|Date of Issue||April 30, 2012|
First-Class Forever Commemorative
|Perforation or Dimension||0.99 x 1.56 in./25.15 x 39.62 mm|
|Issue Location||Baton Rouge, LA 70826|
|Postal Administration||United States|
On April 30, 2012, in Baton Rouge, Louisiana, the Postal Service™ will issue a Louisiana Statehood commemorative stamp (Forever® priced at 45 cents), in one design in a pressure-sensitive adhesive (PSA) pane of 20 stamps. The stamp will go on sale nationwide April 30, 2012.
With the issuance of this stamp, the U.S. Postal Service celebrates the bicentennial of Louisiana statehood. Known for its vibrant music, authentic cuisine, and dynamic mingling of cultures, the “Pelican State” became the 18th state in the Union on April 30, 1812.
The stamp art features a photograph of Flat Lake. In the image, a setting sun casts the shadows of bald cypress trees hung with Spanish moss across the dark water. Flat Lake is located in the Atchafalaya Basin, the largest contiguous river swamp in the United States. Its bayous are home to alligators, crawfish, snakes, turtles, nutria, owls, and eagles.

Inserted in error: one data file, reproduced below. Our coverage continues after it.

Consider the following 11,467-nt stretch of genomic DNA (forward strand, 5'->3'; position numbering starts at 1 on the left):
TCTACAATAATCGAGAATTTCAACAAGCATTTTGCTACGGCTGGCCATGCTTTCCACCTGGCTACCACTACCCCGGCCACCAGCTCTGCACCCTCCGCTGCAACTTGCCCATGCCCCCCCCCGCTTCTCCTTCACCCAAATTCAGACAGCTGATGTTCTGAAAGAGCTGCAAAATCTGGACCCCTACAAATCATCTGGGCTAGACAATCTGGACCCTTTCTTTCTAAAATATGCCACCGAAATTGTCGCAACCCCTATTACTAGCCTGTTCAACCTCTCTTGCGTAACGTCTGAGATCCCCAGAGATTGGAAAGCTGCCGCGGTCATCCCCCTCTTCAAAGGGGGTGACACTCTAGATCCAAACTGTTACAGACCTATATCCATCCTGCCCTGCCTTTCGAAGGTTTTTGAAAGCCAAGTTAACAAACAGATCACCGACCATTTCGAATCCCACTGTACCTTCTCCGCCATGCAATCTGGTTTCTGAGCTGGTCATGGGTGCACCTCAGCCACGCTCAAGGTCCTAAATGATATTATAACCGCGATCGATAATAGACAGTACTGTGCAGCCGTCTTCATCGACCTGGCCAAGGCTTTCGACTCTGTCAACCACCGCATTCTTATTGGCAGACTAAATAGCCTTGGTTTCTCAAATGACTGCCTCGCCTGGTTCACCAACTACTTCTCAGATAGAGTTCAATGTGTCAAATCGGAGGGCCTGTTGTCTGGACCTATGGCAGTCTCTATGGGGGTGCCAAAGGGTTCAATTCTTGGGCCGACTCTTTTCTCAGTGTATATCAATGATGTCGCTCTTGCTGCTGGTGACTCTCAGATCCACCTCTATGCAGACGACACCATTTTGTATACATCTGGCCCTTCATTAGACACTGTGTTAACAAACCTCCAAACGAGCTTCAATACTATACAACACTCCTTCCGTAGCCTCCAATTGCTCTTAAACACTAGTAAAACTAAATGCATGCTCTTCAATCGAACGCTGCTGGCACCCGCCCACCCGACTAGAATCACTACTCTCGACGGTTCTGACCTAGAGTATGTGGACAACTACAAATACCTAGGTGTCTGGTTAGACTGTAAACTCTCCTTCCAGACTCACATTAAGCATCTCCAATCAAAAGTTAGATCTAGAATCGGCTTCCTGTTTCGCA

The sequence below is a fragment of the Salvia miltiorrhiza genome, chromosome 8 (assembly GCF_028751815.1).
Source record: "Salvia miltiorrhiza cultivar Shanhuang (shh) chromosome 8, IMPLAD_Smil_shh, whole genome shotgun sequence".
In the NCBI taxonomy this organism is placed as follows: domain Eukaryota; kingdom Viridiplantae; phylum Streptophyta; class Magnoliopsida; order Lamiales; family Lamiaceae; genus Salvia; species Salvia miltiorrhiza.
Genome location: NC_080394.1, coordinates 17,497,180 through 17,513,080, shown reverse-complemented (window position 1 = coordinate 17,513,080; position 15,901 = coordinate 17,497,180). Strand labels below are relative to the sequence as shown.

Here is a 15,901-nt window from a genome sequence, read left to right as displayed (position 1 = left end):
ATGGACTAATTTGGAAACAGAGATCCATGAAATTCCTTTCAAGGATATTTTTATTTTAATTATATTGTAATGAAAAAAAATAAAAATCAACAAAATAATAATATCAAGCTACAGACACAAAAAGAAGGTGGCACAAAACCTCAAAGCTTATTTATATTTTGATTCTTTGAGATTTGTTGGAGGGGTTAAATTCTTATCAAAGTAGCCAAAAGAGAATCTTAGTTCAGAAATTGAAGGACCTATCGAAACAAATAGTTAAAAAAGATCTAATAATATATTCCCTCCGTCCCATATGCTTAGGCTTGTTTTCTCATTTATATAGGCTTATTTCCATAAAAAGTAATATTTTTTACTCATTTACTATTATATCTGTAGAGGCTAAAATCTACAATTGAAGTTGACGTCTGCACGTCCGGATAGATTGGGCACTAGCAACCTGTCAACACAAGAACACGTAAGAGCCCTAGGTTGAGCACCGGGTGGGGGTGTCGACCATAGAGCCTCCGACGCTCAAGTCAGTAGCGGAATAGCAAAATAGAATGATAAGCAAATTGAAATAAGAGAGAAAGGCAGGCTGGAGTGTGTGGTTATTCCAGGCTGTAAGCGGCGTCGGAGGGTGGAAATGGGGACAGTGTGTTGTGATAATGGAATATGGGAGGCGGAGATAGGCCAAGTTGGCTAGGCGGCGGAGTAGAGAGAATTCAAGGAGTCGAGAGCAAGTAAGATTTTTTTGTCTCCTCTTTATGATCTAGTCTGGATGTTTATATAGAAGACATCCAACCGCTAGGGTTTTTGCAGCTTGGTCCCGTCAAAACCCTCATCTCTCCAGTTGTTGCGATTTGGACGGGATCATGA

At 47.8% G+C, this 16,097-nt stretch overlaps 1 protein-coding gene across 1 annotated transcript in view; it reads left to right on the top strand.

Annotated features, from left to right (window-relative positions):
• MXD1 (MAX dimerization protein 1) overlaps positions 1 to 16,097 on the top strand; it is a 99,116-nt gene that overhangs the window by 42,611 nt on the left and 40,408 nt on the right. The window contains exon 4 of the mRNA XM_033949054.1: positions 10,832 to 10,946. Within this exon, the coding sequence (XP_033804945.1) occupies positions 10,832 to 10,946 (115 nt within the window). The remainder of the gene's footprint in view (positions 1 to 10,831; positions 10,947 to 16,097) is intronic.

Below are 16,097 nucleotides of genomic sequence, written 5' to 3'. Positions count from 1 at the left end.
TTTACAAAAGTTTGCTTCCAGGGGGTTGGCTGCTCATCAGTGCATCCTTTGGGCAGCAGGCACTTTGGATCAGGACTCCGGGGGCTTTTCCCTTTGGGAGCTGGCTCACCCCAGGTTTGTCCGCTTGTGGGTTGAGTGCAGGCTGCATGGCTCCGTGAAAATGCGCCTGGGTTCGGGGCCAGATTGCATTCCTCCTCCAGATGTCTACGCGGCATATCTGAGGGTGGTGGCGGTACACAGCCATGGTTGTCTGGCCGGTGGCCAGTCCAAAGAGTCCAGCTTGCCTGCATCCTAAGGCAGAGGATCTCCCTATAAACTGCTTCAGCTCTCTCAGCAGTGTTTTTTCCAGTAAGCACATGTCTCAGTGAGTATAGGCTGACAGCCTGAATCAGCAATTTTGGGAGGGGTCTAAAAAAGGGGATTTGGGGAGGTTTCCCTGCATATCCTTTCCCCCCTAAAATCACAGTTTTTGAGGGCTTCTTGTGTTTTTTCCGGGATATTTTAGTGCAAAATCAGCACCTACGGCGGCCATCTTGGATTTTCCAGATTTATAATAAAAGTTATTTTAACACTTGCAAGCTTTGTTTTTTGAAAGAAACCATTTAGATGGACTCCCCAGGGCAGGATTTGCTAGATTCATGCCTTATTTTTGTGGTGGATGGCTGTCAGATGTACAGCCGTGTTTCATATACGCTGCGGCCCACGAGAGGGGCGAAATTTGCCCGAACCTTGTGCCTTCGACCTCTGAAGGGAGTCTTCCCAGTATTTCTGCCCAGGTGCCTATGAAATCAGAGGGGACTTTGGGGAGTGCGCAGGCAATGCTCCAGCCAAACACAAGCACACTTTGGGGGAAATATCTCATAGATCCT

The flags of France, Spain, and Great Britain all flew over present-day Louisiana before it became U.S. soil. President Thomas Jefferson bought most of the land from Napoleon Bonaparte as part of the Louisiana Purchase in 1803. In 1804 Congress created the Territory of Orleans, setting the approximate boundaries of the state of Louisiana, formed just eight years later.
Visitors flock to New Orleans each year to celebrate Mardi Gras, a holiday brought to Louisiana by French Catholics. The city’s first Mardi Gras parade took to the streets in 1837. Besides tourism, other major industries in the state include petroleum, natural gas, tree farming, and soybeans.
Art director Phil Jordan designed the stamp, which features a photograph of Flat Lake taken by C.C. Lockwood. Lockwood has lived in Louisiana for more than 40 years and is renowned for his wildlife and nature photography.
Louisiana Statehood is being issued as a Forever® stamp. Forever stamps are always equal in value to the current First-Class Mail one-ounce rate.